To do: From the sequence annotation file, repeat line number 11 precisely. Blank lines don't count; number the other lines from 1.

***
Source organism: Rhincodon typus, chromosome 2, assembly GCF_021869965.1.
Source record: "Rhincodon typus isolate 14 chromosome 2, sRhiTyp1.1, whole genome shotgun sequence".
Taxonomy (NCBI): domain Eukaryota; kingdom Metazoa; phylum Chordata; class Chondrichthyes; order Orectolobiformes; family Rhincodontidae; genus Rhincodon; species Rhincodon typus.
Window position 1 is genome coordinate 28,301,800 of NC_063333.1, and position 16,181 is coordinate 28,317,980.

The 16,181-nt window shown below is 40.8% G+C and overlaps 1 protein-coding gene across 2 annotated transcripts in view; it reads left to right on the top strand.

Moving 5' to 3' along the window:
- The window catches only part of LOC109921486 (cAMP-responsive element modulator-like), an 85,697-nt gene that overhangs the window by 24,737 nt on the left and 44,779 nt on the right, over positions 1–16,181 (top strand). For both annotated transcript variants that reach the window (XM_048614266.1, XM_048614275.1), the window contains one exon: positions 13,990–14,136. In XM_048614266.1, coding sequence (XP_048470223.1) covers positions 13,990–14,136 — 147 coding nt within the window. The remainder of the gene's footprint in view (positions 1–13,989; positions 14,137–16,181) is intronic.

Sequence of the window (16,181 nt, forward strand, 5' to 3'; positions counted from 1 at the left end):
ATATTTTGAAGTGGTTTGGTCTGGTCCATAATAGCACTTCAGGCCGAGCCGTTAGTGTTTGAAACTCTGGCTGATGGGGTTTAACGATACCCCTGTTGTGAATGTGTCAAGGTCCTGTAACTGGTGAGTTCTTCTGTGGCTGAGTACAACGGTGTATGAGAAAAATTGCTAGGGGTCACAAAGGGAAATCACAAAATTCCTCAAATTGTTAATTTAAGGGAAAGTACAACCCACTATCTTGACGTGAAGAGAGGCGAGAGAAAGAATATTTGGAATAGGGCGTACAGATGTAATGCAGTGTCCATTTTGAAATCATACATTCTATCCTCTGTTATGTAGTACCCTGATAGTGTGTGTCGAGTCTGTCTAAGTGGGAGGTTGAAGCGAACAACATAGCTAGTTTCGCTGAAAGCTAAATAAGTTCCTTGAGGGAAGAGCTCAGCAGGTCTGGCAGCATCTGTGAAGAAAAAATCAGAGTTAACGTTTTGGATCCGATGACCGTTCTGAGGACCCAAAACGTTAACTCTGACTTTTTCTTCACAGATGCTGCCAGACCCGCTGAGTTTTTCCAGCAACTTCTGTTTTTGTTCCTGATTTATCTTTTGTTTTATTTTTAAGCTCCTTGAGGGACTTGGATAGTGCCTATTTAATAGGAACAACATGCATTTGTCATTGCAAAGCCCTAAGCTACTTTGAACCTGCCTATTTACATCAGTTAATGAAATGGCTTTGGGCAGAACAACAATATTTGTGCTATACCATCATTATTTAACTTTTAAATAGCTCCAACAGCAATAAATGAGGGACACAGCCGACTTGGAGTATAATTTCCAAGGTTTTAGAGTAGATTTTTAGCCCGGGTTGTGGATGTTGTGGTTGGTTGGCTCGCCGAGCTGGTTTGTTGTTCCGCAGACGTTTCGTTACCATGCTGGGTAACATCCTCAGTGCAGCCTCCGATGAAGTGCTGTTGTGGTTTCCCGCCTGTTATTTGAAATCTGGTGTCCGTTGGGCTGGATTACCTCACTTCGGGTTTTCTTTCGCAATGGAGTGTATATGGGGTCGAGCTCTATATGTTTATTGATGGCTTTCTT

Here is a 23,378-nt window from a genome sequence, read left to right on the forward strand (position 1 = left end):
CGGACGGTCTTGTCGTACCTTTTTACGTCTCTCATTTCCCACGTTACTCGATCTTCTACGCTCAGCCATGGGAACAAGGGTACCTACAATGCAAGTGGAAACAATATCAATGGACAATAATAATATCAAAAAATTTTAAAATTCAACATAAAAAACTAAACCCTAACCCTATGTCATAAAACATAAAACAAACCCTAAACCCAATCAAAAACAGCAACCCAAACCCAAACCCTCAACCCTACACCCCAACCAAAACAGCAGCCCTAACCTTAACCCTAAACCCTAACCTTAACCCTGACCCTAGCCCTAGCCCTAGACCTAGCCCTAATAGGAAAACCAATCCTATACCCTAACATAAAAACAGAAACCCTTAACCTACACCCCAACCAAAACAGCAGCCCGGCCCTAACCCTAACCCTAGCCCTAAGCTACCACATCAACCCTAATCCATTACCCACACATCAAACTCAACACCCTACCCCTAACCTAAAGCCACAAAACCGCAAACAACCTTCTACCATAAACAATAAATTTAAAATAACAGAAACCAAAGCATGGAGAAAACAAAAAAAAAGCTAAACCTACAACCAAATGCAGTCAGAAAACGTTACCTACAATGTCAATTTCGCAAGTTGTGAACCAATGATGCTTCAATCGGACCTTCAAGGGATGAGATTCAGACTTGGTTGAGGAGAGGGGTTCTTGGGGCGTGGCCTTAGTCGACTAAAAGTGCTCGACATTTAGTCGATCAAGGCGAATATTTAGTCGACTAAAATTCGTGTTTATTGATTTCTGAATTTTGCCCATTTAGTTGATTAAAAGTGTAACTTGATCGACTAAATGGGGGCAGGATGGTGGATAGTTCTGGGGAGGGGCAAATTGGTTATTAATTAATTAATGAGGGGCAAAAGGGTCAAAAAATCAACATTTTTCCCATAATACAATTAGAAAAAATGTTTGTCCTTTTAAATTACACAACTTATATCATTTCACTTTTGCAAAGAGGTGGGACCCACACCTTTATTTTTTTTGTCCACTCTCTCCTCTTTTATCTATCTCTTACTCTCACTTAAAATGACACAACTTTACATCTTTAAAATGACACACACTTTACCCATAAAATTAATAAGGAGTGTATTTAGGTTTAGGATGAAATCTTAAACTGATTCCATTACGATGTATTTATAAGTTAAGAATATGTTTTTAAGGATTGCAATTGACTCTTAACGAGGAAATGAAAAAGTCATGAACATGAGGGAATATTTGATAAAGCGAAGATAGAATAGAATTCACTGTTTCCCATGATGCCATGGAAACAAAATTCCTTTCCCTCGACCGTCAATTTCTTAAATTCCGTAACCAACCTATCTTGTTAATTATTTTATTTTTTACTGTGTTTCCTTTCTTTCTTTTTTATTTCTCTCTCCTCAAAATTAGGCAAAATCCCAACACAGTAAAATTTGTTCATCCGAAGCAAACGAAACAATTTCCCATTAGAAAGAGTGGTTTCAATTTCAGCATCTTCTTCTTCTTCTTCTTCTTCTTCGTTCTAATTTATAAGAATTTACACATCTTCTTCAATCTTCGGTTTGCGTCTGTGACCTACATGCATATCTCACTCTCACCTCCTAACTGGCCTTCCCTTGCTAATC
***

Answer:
CGGACGGTCTTGTCGTACCTTTTTACGTCTCTCATTTCCCACGTTACTCGATCTTCTACGCTCAGCCATGGGAACAAGGGTACCTACAATGCAAGTGGAAACAATATCAATGGACAATAATAATATCAAAAAATTTTAAAATTCAACATAAAAAACTAAACCCTAACCCTATGTCATAAAACATAAAACAAACCCTAAACCCAATCAAAAACAGCAACCCAAACCCAAACCCTCAACCCTACACCCCAACCAAAACAGCAGCCCTAACCTTAACCCTAAACCCTAACCTTAACCCTGACCCTAGCCCTAGCCCTAGACCTAGCCCTAATAGGAAAACCAATCCTATACCCTAACATAAAAACAGAAACCCTTAACCTACACCCCAACCAAAACAGCAGCCCGGCCCTAACCCTAACCCTAGCCCTAAGCTACCACATCAACCCTAATCCATTACCCACACATCAAACTCAACACCCTACCCCTAACCTAAAGCCACAAAACCGCAAACAACCTTCTACCATAAACAATAAATTTAAAATAACAGAAACCAAAGCATGGAGAAAACAAAAAAAAAGCTAAACCTACAACCAAATGCAGTCAGAAAACGTTACCTACAATGTCAATTTCGCAAGTTGTGAACCAATGATGCTTCAATCGGACCTTCAAGGGATGAGATTCAGACTTGGTTGAGGAGAGGGGTTCTTGGGGCGTGGCCTTAGTCGACTAAAAGTGCTCGACATTTAGTCGATCAAGGCGAATATTTAGTCGACTAAAATTCGTGTTTATTGATTTCTGAATTTTGCCCATTTAGTTGATTAAAAGTGTAACTTGATCGACTAAATGGGGGCAGGATGGTGGATAGTTCTGGGGAGGGGCAAATTGGTTATTAATTAATTAATGAGGGGCAAAAGGGTCAAAAAATCAACATTTTTCCCATAATACAATTAGAAAAAATGTTTGTCCTTTTAAATTACACAACTTATATCATTTCACTTTTGCAAAGAGGTGGGACCCACACCTTTATTTTTTTTGTCCACTCTCTCCTCTTTTATCTATCTCTTACTCTCACTTAAAATGACACAACTTTACATCTTTAAAATGACACACACTTTACCCATAAAATTAATAAGGAGTGTATTTAGGTTTAGGATGAAATCTTAAACTGATTCCATTACGATGTATTTATAAGTTAAGAATATGTTTTTAAGGATTGCAATTGACTCTTAACGAGGAAATGAAAAAGTCATGAACATGAGGGAATATTTGATAAAGCGAAGATAGAATAGAATTCACTGTTTCCCATGATGCCATGGAAACAAAATTCCTTTCCCTCGACCGTCAATTTCTTAAATTCCGTAACCAACCTATCTTGTTAATTATTTTATTTTTTACTGTGTTTCCTTTCTTTCTTTTTTATTTCTCTCTCCTCAAAATTAGGCAAAATCCCAACACAGTAAAATTTGTTCATCCGAAGCAAACGAAACAATTTCCCATTAGAAAGAGTGGTTTCAATTTCAGCATCTTCTTCTTCTTCTTCTTCTTCTTCGTTCTAATTTATAAGAATTTACACATCTTCTTCAATCTTCGGTTTGCGTCTGTGACCTACATGCATATCTCACTCTCACCTCCTAACTGGCCTTCCCTTGCTAATC